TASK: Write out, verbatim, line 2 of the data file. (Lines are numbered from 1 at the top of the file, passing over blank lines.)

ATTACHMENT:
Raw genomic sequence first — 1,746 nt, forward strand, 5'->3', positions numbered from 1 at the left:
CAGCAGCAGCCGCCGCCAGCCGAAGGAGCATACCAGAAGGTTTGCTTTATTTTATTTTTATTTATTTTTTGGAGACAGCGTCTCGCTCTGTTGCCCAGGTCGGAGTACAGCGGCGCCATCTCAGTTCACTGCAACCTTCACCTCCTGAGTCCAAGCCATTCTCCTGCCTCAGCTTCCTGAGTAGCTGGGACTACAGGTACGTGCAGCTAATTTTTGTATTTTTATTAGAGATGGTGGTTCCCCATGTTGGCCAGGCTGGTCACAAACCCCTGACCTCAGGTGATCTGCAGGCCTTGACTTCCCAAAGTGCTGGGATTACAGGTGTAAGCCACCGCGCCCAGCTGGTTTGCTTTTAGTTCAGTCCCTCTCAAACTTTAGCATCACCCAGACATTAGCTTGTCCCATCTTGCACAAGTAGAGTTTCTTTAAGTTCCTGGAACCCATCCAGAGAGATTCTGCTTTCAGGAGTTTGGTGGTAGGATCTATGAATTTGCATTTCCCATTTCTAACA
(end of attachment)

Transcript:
CAGCAGCAGCCGCCGCCAGCCGAAGGAGCATACCAGAAGGTTTGCTTTATTTTATTTTTATTTATTTTTTGGAGACAGCGTCTCGCTCTGTTGCCCAGGTCGGAGTACAGCGGCGCCATCTCAGTTCACTGCAACCTTCACCTCCTGAGTCCAAGCCATTCTCCTGCCTCAGCTTCCTGAGTAGCTGGGACTACAGGTACGTGCAGCTAATTTTTGTATTTTTATTAGAGATGGTGGTTCCCCATGTTGGCCAGGCTGGTCACAAACCCCTGACCTCAGGTGATCTGCAGGCCTTGACTTCCCAAAGTGCTGGGATTACAGGTGTAAGCCACCGCGCCCAGCTGGTTTGCTTTTAGTTCAGTCCCTCTCAAACTTTAGCATCACCCAGACATTAGCTTGTCCCATCTTGCACAAGTAGAGTTTCTTTAAGTTCCTGGAACCCATCCAGAGAGATTCTGCTTTCAGGAGTTTGGTGGTAGGATCTATGAATTTGCATTTCCCATTTCTAACA